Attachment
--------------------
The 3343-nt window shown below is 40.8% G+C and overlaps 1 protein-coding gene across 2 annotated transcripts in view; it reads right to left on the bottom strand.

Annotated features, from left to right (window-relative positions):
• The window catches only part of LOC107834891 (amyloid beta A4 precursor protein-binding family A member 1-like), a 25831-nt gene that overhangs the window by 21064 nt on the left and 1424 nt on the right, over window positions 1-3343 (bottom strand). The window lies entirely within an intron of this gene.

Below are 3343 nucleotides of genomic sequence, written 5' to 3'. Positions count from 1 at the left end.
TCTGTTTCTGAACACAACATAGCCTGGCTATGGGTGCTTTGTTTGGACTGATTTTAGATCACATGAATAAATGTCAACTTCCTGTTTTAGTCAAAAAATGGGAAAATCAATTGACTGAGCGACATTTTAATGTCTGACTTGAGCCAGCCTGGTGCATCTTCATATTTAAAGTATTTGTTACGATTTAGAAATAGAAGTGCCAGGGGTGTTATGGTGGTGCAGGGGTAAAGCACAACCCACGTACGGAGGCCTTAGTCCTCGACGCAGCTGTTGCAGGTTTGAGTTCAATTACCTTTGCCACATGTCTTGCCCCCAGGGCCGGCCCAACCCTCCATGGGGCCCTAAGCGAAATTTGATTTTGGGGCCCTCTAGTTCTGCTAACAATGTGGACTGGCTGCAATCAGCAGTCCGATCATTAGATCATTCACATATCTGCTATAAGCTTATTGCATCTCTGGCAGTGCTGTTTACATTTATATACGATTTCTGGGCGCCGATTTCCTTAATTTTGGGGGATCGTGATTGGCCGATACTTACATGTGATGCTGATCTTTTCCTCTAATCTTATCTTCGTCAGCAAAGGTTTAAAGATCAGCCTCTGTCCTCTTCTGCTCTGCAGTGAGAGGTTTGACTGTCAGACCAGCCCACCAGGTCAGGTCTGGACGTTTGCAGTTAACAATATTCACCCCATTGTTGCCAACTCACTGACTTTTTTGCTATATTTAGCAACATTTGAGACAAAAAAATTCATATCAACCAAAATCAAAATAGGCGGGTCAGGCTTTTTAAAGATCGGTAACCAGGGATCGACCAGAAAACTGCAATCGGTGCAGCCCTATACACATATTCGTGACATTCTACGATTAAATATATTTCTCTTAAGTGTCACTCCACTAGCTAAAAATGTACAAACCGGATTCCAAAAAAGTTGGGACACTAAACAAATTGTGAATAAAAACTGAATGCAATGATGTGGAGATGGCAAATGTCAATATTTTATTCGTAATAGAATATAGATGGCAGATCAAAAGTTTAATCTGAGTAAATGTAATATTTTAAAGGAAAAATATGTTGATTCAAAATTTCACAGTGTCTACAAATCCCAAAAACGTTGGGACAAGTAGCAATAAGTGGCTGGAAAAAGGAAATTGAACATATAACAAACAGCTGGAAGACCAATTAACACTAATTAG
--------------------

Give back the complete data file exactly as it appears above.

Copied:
The 3343-nt window shown below is 40.8% G+C and overlaps 1 protein-coding gene across 2 annotated transcripts in view; it reads right to left on the bottom strand.

Annotated features, from left to right (window-relative positions):
• The window catches only part of LOC107834891 (amyloid beta A4 precursor protein-binding family A member 1-like), a 25831-nt gene that overhangs the window by 21064 nt on the left and 1424 nt on the right, over window positions 1-3343 (bottom strand). The window lies entirely within an intron of this gene.

Below are 3343 nucleotides of genomic sequence, written 5' to 3'. Positions count from 1 at the left end.
TCTGTTTCTGAACACAACATAGCCTGGCTATGGGTGCTTTGTTTGGACTGATTTTAGATCACATGAATAAATGTCAACTTCCTGTTTTAGTCAAAAAATGGGAAAATCAATTGACTGAGCGACATTTTAATGTCTGACTTGAGCCAGCCTGGTGCATCTTCATATTTAAAGTATTTGTTACGATTTAGAAATAGAAGTGCCAGGGGTGTTATGGTGGTGCAGGGGTAAAGCACAACCCACGTACGGAGGCCTTAGTCCTCGACGCAGCTGTTGCAGGTTTGAGTTCAATTACCTTTGCCACATGTCTTGCCCCCAGGGCCGGCCCAACCCTCCATGGGGCCCTAAGCGAAATTTGATTTTGGGGCCCTCTAGTTCTGCTAACAATGTGGACTGGCTGCAATCAGCAGTCCGATCATTAGATCATTCACATATCTGCTATAAGCTTATTGCATCTCTGGCAGTGCTGTTTACATTTATATACGATTTCTGGGCGCCGATTTCCTTAATTTTGGGGGATCGTGATTGGCCGATACTTACATGTGATGCTGATCTTTTCCTCTAATCTTATCTTCGTCAGCAAAGGTTTAAAGATCAGCCTCTGTCCTCTTCTGCTCTGCAGTGAGAGGTTTGACTGTCAGACCAGCCCACCAGGTCAGGTCTGGACGTTTGCAGTTAACAATATTCACCCCATTGTTGCCAACTCACTGACTTTTTTGCTATATTTAGCAACATTTGAGACAAAAAAATTCATATCAACCAAAATCAAAATAGGCGGGTCAGGCTTTTTAAAGATCGGTAACCAGGGATCGACCAGAAAACTGCAATCGGTGCAGCCCTATACACATATTCGTGACATTCTACGATTAAATATATTTCTCTTAAGTGTCACTCCACTAGCTAAAAATGTACAAACCGGATTCCAAAAAAGTTGGGACACTAAACAAATTGTGAATAAAAACTGAATGCAATGATGTGGAGATGGCAAATGTCAATATTTTATTCGTAATAGAATATAGATGGCAGATCAAAAGTTTAATCTGAGTAAATGTAATATTTTAAAGGAAAAATATGTTGATTCAAAATTTCACAGTGTCTACAAATCCCAAAAACGTTGGGACAAGTAGCAATAAGTGGCTGGAAAAAGGAAATTGAACATATAACAAACAGCTGGAAGACCAATTAACACTAATTAG